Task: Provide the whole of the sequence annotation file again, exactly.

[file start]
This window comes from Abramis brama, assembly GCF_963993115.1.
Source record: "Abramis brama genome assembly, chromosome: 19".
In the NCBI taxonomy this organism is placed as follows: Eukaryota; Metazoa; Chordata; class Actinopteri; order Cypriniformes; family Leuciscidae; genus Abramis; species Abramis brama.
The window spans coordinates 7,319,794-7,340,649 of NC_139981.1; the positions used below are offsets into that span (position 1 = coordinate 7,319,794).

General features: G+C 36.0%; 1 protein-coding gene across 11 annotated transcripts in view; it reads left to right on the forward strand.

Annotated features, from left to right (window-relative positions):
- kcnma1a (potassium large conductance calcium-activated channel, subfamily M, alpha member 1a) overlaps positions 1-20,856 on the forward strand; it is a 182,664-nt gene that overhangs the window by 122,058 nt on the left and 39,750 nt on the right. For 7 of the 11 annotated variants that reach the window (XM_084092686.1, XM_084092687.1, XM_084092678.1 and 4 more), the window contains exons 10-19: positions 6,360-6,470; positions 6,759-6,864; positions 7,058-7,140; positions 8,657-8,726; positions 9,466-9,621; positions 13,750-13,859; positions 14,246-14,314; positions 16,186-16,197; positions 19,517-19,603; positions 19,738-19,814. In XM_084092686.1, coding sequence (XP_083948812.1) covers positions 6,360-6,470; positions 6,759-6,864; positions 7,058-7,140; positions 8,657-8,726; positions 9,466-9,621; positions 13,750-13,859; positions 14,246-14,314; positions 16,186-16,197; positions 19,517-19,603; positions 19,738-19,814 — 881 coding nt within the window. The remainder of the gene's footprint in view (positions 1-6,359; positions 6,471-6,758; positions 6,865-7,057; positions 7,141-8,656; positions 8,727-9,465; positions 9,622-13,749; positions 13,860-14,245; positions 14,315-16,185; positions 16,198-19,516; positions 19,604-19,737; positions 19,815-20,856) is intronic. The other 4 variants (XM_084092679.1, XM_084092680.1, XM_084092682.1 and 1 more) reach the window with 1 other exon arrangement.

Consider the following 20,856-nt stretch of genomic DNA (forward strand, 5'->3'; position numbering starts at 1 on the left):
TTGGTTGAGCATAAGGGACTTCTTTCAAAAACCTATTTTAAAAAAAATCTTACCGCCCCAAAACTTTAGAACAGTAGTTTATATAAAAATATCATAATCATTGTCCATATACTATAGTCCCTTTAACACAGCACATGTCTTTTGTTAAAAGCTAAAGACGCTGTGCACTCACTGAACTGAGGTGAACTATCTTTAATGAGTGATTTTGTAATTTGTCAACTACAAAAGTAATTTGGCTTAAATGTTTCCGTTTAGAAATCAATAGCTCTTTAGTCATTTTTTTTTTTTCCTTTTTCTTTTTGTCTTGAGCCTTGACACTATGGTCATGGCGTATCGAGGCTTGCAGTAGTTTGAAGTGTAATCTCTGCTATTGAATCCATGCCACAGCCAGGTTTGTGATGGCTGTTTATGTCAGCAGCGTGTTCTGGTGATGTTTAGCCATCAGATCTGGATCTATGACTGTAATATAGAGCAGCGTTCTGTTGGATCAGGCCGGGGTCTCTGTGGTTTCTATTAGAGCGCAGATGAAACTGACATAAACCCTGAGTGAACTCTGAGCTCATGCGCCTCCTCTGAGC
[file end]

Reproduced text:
This window comes from Abramis brama, assembly GCF_963993115.1.
Source record: "Abramis brama genome assembly, chromosome: 19".
In the NCBI taxonomy this organism is placed as follows: Eukaryota; Metazoa; Chordata; class Actinopteri; order Cypriniformes; family Leuciscidae; genus Abramis; species Abramis brama.
The window spans coordinates 7,319,794-7,340,649 of NC_139981.1; the positions used below are offsets into that span (position 1 = coordinate 7,319,794).

General features: G+C 36.0%; 1 protein-coding gene across 11 annotated transcripts in view; it reads left to right on the forward strand.

Annotated features, from left to right (window-relative positions):
- kcnma1a (potassium large conductance calcium-activated channel, subfamily M, alpha member 1a) overlaps positions 1-20,856 on the forward strand; it is a 182,664-nt gene that overhangs the window by 122,058 nt on the left and 39,750 nt on the right. For 7 of the 11 annotated variants that reach the window (XM_084092686.1, XM_084092687.1, XM_084092678.1 and 4 more), the window contains exons 10-19: positions 6,360-6,470; positions 6,759-6,864; positions 7,058-7,140; positions 8,657-8,726; positions 9,466-9,621; positions 13,750-13,859; positions 14,246-14,314; positions 16,186-16,197; positions 19,517-19,603; positions 19,738-19,814. In XM_084092686.1, coding sequence (XP_083948812.1) covers positions 6,360-6,470; positions 6,759-6,864; positions 7,058-7,140; positions 8,657-8,726; positions 9,466-9,621; positions 13,750-13,859; positions 14,246-14,314; positions 16,186-16,197; positions 19,517-19,603; positions 19,738-19,814 — 881 coding nt within the window. The remainder of the gene's footprint in view (positions 1-6,359; positions 6,471-6,758; positions 6,865-7,057; positions 7,141-8,656; positions 8,727-9,465; positions 9,622-13,749; positions 13,860-14,245; positions 14,315-16,185; positions 16,198-19,516; positions 19,604-19,737; positions 19,815-20,856) is intronic. The other 4 variants (XM_084092679.1, XM_084092680.1, XM_084092682.1 and 1 more) reach the window with 1 other exon arrangement.

Consider the following 20,856-nt stretch of genomic DNA (forward strand, 5'->3'; position numbering starts at 1 on the left):
TTGGTTGAGCATAAGGGACTTCTTTCAAAAACCTATTTTAAAAAAAATCTTACCGCCCCAAAACTTTAGAACAGTAGTTTATATAAAAATATCATAATCATTGTCCATATACTATAGTCCCTTTAACACAGCACATGTCTTTTGTTAAAAGCTAAAGACGCTGTGCACTCACTGAACTGAGGTGAACTATCTTTAATGAGTGATTTTGTAATTTGTCAACTACAAAAGTAATTTGGCTTAAATGTTTCCGTTTAGAAATCAATAGCTCTTTAGTCATTTTTTTTTTTTCCTTTTTCTTTTTGTCTTGAGCCTTGACACTATGGTCATGGCGTATCGAGGCTTGCAGTAGTTTGAAGTGTAATCTCTGCTATTGAATCCATGCCACAGCCAGGTTTGTGATGGCTGTTTATGTCAGCAGCGTGTTCTGGTGATGTTTAGCCATCAGATCTGGATCTATGACTGTAATATAGAGCAGCGTTCTGTTGGATCAGGCCGGGGTCTCTGTGGTTTCTATTAGAGCGCAGATGAAACTGACATAAACCCTGAGTGAACTCTGAGCTCATGCGCCTCCTCTGAGC